From Europe to Jo’burg, from Tanzania to NYC: ACA ambassadors sure were busy during term 3!

Ruby Sampson, CUNCR Youth Climate Ambassador

In July, African Climate Alliance founder Ruby Sampson was appointed a Youth Climate Ambassador for the Centre for United Nations Constitutional Research and travelled to Europe to represent South Africa at their Climate Democracy and Justice Summit.

Youth Climate Ambassadors (l to r) Joyce from Brazil, Ruby from South Africa, Malika from Uzbekistan and Litia from Fiji

In Brussels, Ruby learned about International Environmental Law, spending a couple of days discussing ways of preventing giant emitters like the USA and China from backing out of the Paris Agreement. She also visited the European Union Parliamentary Buildings.

Ruby in Brussels with a piece of the Berlin wall

The rest of the week was spent in Greece, first on the island of Corfu, and then on the mainland, with multiple lectures on each day’s theme. She had a wonderful time bonding with a dozen other youth climate activists from around the world while also enjoying rafting and hiking amidst the Epirus Mountains. 

CUNCR crowd in the midst of the Epirus Mountains

“The single best thing the course taught me” said Ruby “was that the African Charter is the only policy in the world to relate environmental rights – including ecological destruction – to human rights! It’s a huge breakthrough for the climate action movement and shows the world how Africa is leading the way in environmental law.” Thanks so much to CUNCR for giving Ruby this mind-expanding experience – it was a fabulous 18th birthday present!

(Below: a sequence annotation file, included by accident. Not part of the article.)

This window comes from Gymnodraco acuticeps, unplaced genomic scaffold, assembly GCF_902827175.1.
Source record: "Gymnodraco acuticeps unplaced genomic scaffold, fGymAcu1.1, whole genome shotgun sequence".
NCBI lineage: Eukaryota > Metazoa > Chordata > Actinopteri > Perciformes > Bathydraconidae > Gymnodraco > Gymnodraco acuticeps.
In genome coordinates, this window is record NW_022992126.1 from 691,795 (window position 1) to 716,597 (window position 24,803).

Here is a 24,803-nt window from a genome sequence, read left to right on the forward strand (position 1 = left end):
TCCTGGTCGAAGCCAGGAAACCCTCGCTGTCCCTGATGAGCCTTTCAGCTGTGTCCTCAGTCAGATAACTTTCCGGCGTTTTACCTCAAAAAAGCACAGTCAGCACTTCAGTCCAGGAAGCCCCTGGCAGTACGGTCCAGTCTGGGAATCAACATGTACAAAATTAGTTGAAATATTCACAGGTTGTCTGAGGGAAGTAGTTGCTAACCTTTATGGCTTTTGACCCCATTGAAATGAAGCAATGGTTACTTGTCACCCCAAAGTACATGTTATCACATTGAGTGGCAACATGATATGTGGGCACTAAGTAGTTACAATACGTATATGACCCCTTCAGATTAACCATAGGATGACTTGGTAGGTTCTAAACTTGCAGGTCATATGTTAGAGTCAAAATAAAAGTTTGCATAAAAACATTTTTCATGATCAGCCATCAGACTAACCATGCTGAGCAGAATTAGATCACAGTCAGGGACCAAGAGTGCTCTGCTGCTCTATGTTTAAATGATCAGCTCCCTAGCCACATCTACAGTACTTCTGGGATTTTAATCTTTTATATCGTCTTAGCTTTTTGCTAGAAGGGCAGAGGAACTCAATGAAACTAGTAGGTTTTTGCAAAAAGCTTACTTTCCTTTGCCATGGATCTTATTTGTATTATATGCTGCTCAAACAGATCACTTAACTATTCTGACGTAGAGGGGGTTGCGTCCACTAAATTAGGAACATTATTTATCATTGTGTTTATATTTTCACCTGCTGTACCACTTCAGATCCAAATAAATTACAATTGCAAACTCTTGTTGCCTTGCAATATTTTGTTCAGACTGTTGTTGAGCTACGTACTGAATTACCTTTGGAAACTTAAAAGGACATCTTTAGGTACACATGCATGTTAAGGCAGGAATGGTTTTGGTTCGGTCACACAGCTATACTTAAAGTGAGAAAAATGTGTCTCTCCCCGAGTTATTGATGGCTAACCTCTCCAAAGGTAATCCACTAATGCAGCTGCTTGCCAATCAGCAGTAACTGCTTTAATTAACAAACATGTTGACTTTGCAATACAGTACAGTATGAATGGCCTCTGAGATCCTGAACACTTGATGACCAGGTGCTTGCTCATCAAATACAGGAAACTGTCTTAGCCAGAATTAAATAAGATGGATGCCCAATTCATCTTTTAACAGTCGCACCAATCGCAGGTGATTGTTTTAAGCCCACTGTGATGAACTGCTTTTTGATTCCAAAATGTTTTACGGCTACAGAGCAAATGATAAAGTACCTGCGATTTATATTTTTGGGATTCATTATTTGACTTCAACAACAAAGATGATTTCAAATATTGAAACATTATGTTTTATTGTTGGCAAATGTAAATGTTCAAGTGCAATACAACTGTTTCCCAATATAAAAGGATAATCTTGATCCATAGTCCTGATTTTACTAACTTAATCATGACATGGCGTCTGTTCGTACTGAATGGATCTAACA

Thanks to CUNCR for the opportunity!

Yola Mgogwana, UNFPA Conference speaker 

In August, 11 year old Yola Mgogwana was one of the keynote speakers at the UNFPA’s symposium on Sexual and Reproductive Health, Gender and Climate Change Resilience in Johannesburg, alongside Dr Julitta Onabanjo, Regional Director of UNFPA East and Southern Africa and the Minister of Youth and Women, Maite Nkoana-Mashabane.

Getting their groove on: Minister Nkoana-Mashabane, Yola and Dr Julitta Onabanjo

Yola shared her experiences as a young black girl living in Khayelitsha: “I am daily affected by the effects of climate change and already living the future that others fear.” At the conference, she says she learned how climate change affects women and children across the world more than men. However, she believes the good news is that “the UNFPA is at the center of this crisis and there are adults who care about their grandchildren’s lives and also encourage us as YOUTH to fight and BEAT this CRISIS!”

Well done Yola for being such an eco-warrior role-model for South African youngsters and thanks to Xoli Fuyani from Earthchild Project, her inspirational and unflagging mentor, for accompanying her to the conference.

Yola at the front and Xoli second from right at the close of the UNFPA symposium

Ayakha Melithafa, petitioner for the Rights of the Child to the UN

In September, 17 year old Ayakha Melithafa from Eerste Rivier joined Greta Thunberg and 14 other youth climate activists from across the world as petitioners to the UN bringing a case under the Convention on the Rights of the Child against five member states – Argentina, Brazil, Germany, France and Turkey. These countries, they argue, “are knowingly causing and perpetuating the climate crisis” with “foreseeable consequences” that violate children’s rights. “Ultimately, at stake are the rights of every child, everywhere.”

Ayakha Melithafa

In her legal submission, Ayakha detailed the impact of living under the threat of Day Zero in the Western Cape through 2017-18, as well as the conditions her mother, a farmer, is currently suffering as a result of the ongoing drought in the Eastern Cape.